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Critical Infrastructure Protection in the fight against terrorism

Tuesday 3 January 2006, by European Commission

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The European Council of June 2004 asked the Commission and the High Representative to prepare an overall strategy to protect critical infrastructure.

The present Communication gives an overview of the actions that the Commission is currently taking on protection of critical infrastructure and proposes additional measures to strengthen existing instruments and to meet the mandates given by the European Council.


The potential for catastrophic terrorist attacks that affect critical infrastructures is increasing. The consequences of an attack on the industrial control systems of critical infrastructure could vary widely. It is commonly assumed that a successful cyber attack would cause few, if any, casualties, but might result in loss of vital infrastructure service. For example, a successful cyber-attack on the public telephone switching network might deprive customers of telephone service while technicians reset and repaired the switching network. An attack on a chemical or liquid natural gas facility’s control systems might lead to more widespread loss of lives as well as significant physical damage.

Another type of catastrophic infrastructure failure might be when one part of the infrastructure leads to the failure of other parts, causing widespread cascade effect. Such failure might occur due to the synergistic effect of infrastructure industries on each other. A simple example might be an attack on electrical utilities where electricity distribution was disrupted; sewage treatment plants and waterworks could also fail, as the turbines and other electrical apparatuses in these facilities might shut down.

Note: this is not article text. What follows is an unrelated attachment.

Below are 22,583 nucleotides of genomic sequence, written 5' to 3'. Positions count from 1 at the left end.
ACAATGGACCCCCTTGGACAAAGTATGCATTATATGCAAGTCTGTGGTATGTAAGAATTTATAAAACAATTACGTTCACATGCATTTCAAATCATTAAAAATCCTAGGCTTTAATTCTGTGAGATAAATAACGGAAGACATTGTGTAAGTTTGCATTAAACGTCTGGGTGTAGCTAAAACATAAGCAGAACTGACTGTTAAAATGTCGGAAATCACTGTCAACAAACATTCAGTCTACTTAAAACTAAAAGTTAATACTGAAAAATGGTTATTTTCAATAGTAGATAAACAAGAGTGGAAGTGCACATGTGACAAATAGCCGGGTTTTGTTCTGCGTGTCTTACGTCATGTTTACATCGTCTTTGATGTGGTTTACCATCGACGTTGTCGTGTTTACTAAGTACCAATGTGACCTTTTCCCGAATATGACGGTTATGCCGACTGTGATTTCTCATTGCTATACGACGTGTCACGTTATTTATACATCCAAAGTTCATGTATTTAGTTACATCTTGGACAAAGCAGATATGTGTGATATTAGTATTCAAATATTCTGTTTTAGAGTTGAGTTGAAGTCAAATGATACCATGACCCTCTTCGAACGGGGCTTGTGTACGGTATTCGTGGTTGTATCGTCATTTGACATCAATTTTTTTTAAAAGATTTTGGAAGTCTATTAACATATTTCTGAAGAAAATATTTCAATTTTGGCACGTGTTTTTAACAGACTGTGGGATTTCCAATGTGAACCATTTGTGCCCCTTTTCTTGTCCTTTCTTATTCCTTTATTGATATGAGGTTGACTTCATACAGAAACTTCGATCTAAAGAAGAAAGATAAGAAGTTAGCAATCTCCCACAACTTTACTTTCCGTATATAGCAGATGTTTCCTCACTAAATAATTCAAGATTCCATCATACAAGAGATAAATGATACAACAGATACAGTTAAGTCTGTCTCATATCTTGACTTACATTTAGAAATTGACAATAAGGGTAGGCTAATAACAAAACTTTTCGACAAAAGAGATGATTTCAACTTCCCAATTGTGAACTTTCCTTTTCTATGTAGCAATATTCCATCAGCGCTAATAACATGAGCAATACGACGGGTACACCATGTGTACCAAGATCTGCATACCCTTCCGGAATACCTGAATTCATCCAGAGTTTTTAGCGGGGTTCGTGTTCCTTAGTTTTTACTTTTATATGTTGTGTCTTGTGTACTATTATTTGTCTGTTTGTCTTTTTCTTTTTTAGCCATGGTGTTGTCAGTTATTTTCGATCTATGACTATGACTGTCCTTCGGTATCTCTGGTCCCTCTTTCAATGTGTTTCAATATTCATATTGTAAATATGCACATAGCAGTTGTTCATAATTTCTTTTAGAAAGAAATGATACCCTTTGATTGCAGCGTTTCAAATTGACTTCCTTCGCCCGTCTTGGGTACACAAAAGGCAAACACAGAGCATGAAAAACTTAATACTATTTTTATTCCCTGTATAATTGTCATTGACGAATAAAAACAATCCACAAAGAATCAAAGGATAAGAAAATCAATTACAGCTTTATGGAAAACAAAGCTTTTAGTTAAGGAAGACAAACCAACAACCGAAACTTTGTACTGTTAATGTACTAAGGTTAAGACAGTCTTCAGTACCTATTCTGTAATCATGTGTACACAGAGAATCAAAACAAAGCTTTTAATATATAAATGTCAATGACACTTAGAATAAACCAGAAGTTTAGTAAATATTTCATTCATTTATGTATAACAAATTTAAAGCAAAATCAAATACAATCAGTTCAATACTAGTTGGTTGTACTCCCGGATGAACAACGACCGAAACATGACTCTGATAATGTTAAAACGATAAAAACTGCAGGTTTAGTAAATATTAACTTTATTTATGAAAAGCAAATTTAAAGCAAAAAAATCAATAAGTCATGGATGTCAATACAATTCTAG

Cascade events can be very damaging too, causing widespread utility outages. The blackouts in North-America and Europe during the last two years have put in evidence the vulnerability of energy infrastructures and consequently the need to find effective measures to prevent/or to mitigate the consequences derived from a major supply disruption. This use of cyberterrorism could also result in an amplification of the physical attack’s effects. An example of this might be a conventional bombing attack on a building combined with a temporary denial of electrical or telephone service. The resulting degradation of emergency response, until back-up electrical or communication systems can be brought into place and used, could increase the number of casualties and public panic.

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Critical Infrastructure Protection in the fight against terrorism

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